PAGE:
Relative unit cost accounting

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The relative cost calculation according to Paul Riebel criticizes the coding of all costs. For Riebel, the causation principle , in whatever form it is applied, is too imprecise and therefore not decision- oriented cost accounting .

The relative cost calculation according to Riebel understands operational decisions as the cause of costs, which are to be assigned to these according to the so-called identity principle . According to this, only costs on the one hand and services or the resulting revenues on the other hand that relate to the same decision or were caused by the identical decision. Riebel defines all costs as relative individual costs. Reference value hierarchies are formed in the Riebel cost accounting system. In the case of the relative direct cost calculation, all costs are to be recorded and shown in the places where they can just be shown as direct costs or as individual revenues. Reference values ​​can be both factual and time-related.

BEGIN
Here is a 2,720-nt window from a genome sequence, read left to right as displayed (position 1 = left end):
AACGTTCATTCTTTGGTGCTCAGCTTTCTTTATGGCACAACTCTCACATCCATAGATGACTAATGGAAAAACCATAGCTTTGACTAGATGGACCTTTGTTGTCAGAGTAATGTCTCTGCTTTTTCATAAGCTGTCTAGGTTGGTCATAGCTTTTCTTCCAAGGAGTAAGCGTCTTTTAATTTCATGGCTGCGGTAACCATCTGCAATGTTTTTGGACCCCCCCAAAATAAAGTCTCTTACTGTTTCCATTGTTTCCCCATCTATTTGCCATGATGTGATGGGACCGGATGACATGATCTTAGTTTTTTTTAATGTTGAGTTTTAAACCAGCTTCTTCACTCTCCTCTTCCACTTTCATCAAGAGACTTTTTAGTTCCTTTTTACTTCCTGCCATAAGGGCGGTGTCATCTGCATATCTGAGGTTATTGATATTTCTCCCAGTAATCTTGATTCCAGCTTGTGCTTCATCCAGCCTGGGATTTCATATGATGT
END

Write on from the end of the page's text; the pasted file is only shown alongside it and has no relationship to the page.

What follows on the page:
It should be noted in particular that some items are not taken into account in Riebel's annual result. On the one hand, there are period overheads that occur irregularly. The overhead costs of closed periods can only be clearly assigned to several billing periods. The overheads of open periods are goods whose use extends over several periods and whose useful life is not known ex ante . After all, relative direct cost accounting only records costs that affect expenditure. Imputed costs are not included in the calculation. Based on the revenue, the relative individual costs of successive reference levels are gradually deducted. This creates the corresponding contribution margins at the different levels.

Reference objects can be, for example, the following:

Manufactured product → Product group → Sales area → Division → Company.


  • Paul Riebel : Direct cost and contribution margin accounting. Basic questions of a market and decision-oriented corporate accounting. 7th edition. Gabler Verlag, Wiesbaden 1994, ISBN 3-409-26095-1